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The Daily Wildcat

The Daily Wildcat

 

    It’s a club thing

    unior defender Kaity Heath, left, stops the ball with her left foot in a Sept. 22 2-0 loss to Portland. Heath joined junior defender Claire Bodiya on a national championship club team, the Sereno Golden Eagles, back in 2003, prior to coming to Arizona.
    unior defender Kaity Heath, left, stops the ball with her left foot in a Sept. 22 2-0 loss to Portland. Heath joined junior defender Claire Bodiya on a national championship club team, the Sereno Golden Eagles, back in 2003, prior to coming to Arizona.

    For many children in the United States, soccer has become an inevitable part of childhood.

    Gone are the local pickup games and kick the rock, and in are organized youth soccer leagues. This is where most college players pick up the skills that will carry them into their careers on college soccer teams.

    Division I soccer players all come from prestigious club backgrounds where they committed to long practices and training sessions from the tender age of 12, and Arizona’s soccer players are no exception.

    “”It pushed me so much and benefited me,”” junior defender Claire Bodiya said about her time with Phoenix’s Sereno 86 Golden Eagles. “”For me, I wasn’t naturally skilled. It gives you more time to work on your skills and strengthen your weaknesses.””

    Junior defender Kaity Heath also comes from Sereno, a premier club that won the national championship in 2003.

    Heath said that playing in a high-stakes club atmosphere made for a better transition from club to college soccer.

    She and Bodiya played together on the Golden Eagles since they were in seventh grade. They always planned on going into the same college program together, originally setting their sights on Washington State before deciding on Arizona.

    “”I liked (playing with Heath) a lot,”” Bodiya said. “”We could play together and knew … each other’s tendencies. It’s like having one less person to worry about.””

    “”””(Club soccer) helped tremendously. I was the most prepared I had ever been for anything. I loved my club a ton, (and) they knew exactly what to teach.””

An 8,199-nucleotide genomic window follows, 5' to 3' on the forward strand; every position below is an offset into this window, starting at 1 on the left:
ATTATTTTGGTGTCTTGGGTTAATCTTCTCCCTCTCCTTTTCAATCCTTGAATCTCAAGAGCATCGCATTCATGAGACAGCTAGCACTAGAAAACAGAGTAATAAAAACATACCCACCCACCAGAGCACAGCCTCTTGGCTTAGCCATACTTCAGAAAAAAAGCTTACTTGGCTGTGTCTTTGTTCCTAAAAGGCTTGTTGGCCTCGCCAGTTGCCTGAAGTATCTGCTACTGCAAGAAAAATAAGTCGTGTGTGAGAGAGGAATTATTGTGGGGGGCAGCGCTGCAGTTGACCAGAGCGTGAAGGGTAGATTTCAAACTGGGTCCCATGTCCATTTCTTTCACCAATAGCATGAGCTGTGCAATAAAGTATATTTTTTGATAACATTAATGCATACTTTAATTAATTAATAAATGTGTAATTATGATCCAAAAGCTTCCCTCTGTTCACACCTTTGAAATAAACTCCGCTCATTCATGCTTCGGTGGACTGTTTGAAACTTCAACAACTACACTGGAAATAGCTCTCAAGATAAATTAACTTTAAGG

Claire Bodiya,
    junior defender

    These club teams have stringent practice schedules and elaborate training sessions, but Heath believes the atmosphere of her intense club experience helped to shape her ability to be successful once she got to Arizona.

    “”Our coach did not treat us like we were girls,”” Heath said. “”We were treated like women.””

    Heath said being on a club team helped her learn how to balance school and soccer from an early age. This skill has helped her be successful on the collegiate stage as well.

    “”It’s definitely one of the most important things, to have a good base,”” Heath said. “”If you’re not used to (intense training), you will struggle a lot.””

    Bodiya said she owes all her success to the Sereno program, as without it she does not think she could have ever achieved all that she has with Arizona.

    These elite club teams provide intense training, as well as a unique precursor to college soccer, with a high level of competition and intense training not found in local recreation leagues.

    “”(Club soccer) helped tremendously,”” Bodiya said. “”I was the most prepared I had ever been for anything. I loved my club a ton, (and) they knew exactly what to teach.””

    Although the caliber of players the women faced was sometimes similar, the college game is still quite different.

    “”You get to spend a lot more time with your club team,”” Bodiya said. “”In college it’s a new team every year, but the game is much more physical and mental in college.””

    Junior Brianna Caceres said that without her head coach, Christy Miller from So-Cal United, she would never have been as mentally prepared for the college game.

    “”The earlier you start, the better to fix things that need to be fixed and to become more prepared for D-I,”” she said.

    There has been criticism of club teams, however, directed often at the over-intense focus on youth sports. Critics ask if it’s ever a bad idea to start girls so young in these intense club teams.

    “”It’s good to start young because it’s a fun sport, (but) you just don’t want to get burned out,”” Bodiya said. “”I’ve seen it happen. If they don’t love the game and don’t learn to enjoy other things in life, kids will get burned out.””

    Caceres said that personally she loves the game and that starting to be serious at a pretty young age helped her to organize herself and sharpen her time management skills.

    “”I feel (club teams) give you more of a confidence level,”” Caceres said.

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